This one is underappreciated. It doesn't have the immersion of Eve: Valkyrie, but it offers a new spin on the mascot-platformer experience in an age when we get very few of them. It lacks the memorable charm of Mario and Sonic, but the mechanics are sound and it offers one of the few longplay experiences on the Rift.

VR +
I never get tired of looking off into the distance of some of the more complex levels and seeing the world still animated, living, long before I reach it. The levels have great verticality and never shy away from encouraging the player to peek around a tree to find a hidden collectible. Also one of the few games to offer a great couch experience that you can stay in for hours at a time.

VR -
Surprisingly, when I played this one while standing (not sure why, but I did), it can very easily induce motion sickness. Having your eyes focused on Lucky and seeing the world shift around you gives you a sudden jolt of disorientation. That being said, there's no reason to play the game while standing and if you really want to get up and look around, just don't move the character while doing it.  

For many, E:V is the definitive launch experience. I can't say I disagree. The entire production shines. From the interior models of your ship and the pilot's body, to the celestial gas giants and capital ships of space, the sense of scale, speed, and immersion is some of the best for the device.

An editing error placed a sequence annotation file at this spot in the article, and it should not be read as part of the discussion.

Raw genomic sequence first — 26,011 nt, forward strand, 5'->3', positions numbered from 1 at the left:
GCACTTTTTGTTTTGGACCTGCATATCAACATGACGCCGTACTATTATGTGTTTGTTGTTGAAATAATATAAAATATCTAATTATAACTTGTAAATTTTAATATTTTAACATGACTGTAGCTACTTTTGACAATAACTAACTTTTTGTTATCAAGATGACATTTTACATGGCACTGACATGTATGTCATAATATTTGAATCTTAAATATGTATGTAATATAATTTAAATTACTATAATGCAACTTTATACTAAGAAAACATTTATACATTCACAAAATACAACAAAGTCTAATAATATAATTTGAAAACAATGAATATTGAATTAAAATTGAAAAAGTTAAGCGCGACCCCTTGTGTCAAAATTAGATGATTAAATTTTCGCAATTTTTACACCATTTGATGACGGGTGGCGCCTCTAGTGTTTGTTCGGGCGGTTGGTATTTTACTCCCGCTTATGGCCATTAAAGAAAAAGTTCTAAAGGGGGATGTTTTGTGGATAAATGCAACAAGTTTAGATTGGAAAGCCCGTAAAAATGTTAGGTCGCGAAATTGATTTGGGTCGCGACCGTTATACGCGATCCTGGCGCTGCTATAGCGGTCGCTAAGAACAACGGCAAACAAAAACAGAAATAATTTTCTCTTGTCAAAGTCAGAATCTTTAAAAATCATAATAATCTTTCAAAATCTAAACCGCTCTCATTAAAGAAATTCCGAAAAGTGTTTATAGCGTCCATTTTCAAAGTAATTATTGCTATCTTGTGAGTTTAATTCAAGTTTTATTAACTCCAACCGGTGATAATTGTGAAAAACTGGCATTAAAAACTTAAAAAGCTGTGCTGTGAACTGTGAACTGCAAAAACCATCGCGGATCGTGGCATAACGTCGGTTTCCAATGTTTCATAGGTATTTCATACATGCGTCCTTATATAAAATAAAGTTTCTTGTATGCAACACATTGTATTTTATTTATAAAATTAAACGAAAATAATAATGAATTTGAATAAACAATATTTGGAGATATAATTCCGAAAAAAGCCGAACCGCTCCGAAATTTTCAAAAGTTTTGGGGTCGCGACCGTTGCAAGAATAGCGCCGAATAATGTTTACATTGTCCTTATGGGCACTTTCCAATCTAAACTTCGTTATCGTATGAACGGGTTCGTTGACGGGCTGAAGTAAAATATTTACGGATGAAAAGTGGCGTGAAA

VR +
As a gamer, I've developed tunnel vision from years of staring at a monitor. So it's refreshing to continually realize I have an entire world to stare out into now. When the controls of E:V sink in and you pull off a great manoeuvre to beat an opponent, there's nothing like it. It's one of the few times I've shouted while playing a game simply from sheer excitement. Using your eyes to lock onto ships is particularly satisfying too. 

VR -
DO A BARREL ROLL...if you want to be sick! Your experience may vary, but the infamous barrel roll does not make my head feel too great. On the other hand, I'm sure doing a real barrel roll would feel pretty much the same. So, realism? 

It's not often we get a decent RPG at the launch of a new device, so Chronos is such a welcome addition. More Zelda than Dark Souls, it manages to carve out a niche all its own. Set in what feels like a dark fantasy world that has emerged among the ruins of our own civilization, the aesthetic contrasts between fantasy and modern. It's a cool aspect that makes the title feel more unique than it otherwise would have. Combat is Dark Souls-lite, with different strikes, blocking, dodging, and magic all present, but it isn't quite as deep as DS and that suits the game just fine. As an action RPG, options for upgrading your character are minor, but it does include an aging mechanic that affects your physical/magical traits. Every time you die, you age a year and your body eventually degrades while your mind sharpens.